Most modern spectrum analyzer solutions offer some form of automatic device classification, although many are rudimentary and can produce false positives. You can train yourself to identify interfering devices much faster and more accurately than any automatic tool simply by familiarizing yourself with transmitter modulation patterns. Here are a few items to test with a spectrum analyzer:
- Neighboring APs occupying an overlapping channel
- Cordless Phones
- Microwave Ovens
- Wireless Audio transmitters
- Video Transmitters (Security Cameras, IP cameras)
- PIR motion detectors
- WLAN download
- WLAN upload
Common Shapes: Wi-Fi - 802.11b
This is the most common shape you are likely to see when troubleshooting Wi-Fi in the 2.4 GHz band. APs tend to transmit beacons at the lowest common rate of all Wi-Fi devices, or the most basic modulation, BPSK. This image shows APs on channels 1, 6, and 11.
Common Shapes: Wi-Fi 802.11g ERP-OFDM
Identify 802.11g ERP-OFDM by looking for a flat top. The flat top of OFDM signatures are under 20 MHz wide. This is the same signature for 802.11a OFDM.
Common Shapes: Wi-Fi - 802.11n 2.4 GHz 40-MHz ERP-OFDM
802.11n OFDM APs with data rates of 300mbps use channel bonding, which appears as two 802.11g ERP-OFDM signatures bonded together.
The width of an 802.11n AP transmitter will not always be 40 MHz. In most cases, 40 MHz transmissions appear in bursts when an AP’s throughput exceeds the capabilities of 802.11g ERP-OFDM.
You can see the bursts in the waterfall view very easily. 802.11a/g/n typically shows abrupt edges, due to the dBm drop on each side of the signatures.
Common Shapes: Adjacent Channel Interference
Your Wi-Fi may be on the same channel as other wireless APs. There are 11 channels in 2.4 GHz, but only three that don’t overlap (1, 6 and 11 in the U.S.). When APs are placed on overlapping channels they must wait for neighboring APs to stop transmitting before they can.
Common Shapes: Microwave Ovens
Microwave Ovens operate in the 2.4 GHz range, typically creating a shape similar to a mountain slope in the Density View. Since microwaves are usually used from 1-5 minutes, it helps to adjust the timespan to about two minutes.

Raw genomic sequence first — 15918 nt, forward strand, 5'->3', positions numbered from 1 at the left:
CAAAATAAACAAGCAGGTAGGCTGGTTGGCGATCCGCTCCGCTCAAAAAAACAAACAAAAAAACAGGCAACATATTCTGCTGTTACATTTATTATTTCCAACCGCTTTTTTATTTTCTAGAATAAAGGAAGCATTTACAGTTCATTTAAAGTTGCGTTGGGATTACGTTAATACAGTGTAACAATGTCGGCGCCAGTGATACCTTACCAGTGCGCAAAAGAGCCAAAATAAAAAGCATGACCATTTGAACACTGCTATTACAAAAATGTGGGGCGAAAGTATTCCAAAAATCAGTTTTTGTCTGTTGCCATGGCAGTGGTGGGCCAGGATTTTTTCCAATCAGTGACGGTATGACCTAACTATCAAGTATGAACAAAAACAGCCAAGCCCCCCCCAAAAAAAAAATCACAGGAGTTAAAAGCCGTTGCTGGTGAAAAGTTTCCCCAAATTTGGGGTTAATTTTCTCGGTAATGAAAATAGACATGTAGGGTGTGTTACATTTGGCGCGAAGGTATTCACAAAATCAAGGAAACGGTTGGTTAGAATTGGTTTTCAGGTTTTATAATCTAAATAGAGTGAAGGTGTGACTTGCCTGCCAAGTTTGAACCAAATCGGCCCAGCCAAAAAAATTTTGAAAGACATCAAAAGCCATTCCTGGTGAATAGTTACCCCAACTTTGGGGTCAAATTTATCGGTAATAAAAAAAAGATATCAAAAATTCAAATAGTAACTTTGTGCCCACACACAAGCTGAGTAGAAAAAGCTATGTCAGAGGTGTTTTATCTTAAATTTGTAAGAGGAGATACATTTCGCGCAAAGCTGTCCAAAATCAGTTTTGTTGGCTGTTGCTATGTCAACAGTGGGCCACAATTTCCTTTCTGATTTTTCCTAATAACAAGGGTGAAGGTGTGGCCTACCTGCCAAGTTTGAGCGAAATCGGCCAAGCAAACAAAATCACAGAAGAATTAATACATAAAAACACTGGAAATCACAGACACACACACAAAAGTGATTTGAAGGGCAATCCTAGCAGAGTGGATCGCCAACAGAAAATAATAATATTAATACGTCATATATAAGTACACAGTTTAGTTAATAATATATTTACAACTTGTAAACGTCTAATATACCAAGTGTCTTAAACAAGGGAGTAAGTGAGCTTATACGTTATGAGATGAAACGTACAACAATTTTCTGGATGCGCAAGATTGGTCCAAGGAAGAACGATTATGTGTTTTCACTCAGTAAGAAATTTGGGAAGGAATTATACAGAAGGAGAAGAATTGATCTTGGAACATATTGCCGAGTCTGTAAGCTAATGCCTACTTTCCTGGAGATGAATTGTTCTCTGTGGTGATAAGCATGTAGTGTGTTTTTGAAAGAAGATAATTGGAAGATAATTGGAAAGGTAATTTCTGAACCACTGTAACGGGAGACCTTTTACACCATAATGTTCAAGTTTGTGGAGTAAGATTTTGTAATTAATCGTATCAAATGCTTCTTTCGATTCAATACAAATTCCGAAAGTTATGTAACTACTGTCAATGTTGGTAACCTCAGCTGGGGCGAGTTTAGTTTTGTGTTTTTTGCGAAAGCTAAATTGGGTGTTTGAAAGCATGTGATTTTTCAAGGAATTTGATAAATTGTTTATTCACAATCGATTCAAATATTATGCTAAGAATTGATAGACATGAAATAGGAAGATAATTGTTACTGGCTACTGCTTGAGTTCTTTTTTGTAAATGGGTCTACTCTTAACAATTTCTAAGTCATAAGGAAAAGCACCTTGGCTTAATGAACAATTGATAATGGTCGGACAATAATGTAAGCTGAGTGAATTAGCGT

Interference occurs when the microwave oven transmits on the same frequencies as the Wi-Fi channel. In this image, you can see how the mountain-shaped microwave oven covers the curvature of the Wi-Fi on channel 11.
Microwave amplitude levels vary depending on their distance from the spectrum analyzer. Experiment with a microwave oven and varying locations.
You can also use the Waterfall View to help you identify microwave interference, because it shows how long a device is active, and will often show a distinctive “comma” shape when a microwave is used.
Common Shapes: Motion Sensors
Motion sensors tend to transmit within very narrow frequency ranges. Sometimes a building will have motion sensors in each room. If this is the case, verify that they are not in the 2.4 GHz range by walking close to each sensor and watching the corresponding amplitude levels in the Waterfall View.
Common Shapes: Audio Video Transmitter
Wireless security cameras generally create three spikes in a 20-30 MHz wide frequency range. They constantly transmit and rarely change channels. Look for three adjacent vertical lines in the Waterfall View.
Common Shapes: Cordless Phones
Not all cordless phones create the same pattern; some are very narrow and use the 2.4 GHz frequency band, while others scan for the clearest channel and vary in the frequencies used.
One of the easiest ways to identify cordless phone interference is by using the Waterfall View to search for a unique series of vertical lines. When a cordless phone changes channels, it will appear as a break in the waterfall.
Some cordless phones may hop across the entire spectrum similar to Bluetooth.
Common Shapes: Bluetooth
Bluetooth hops across the 2.4 GHz 1,600 times a second, which is a form of frequency-hopping spread spectrum (FHSS) modulation.
Because frequency-hopping transmitters broadcast across large frequency ranges, they may cause WLAN degradation, though it is unlikely that Bluetooth will cause severe interference.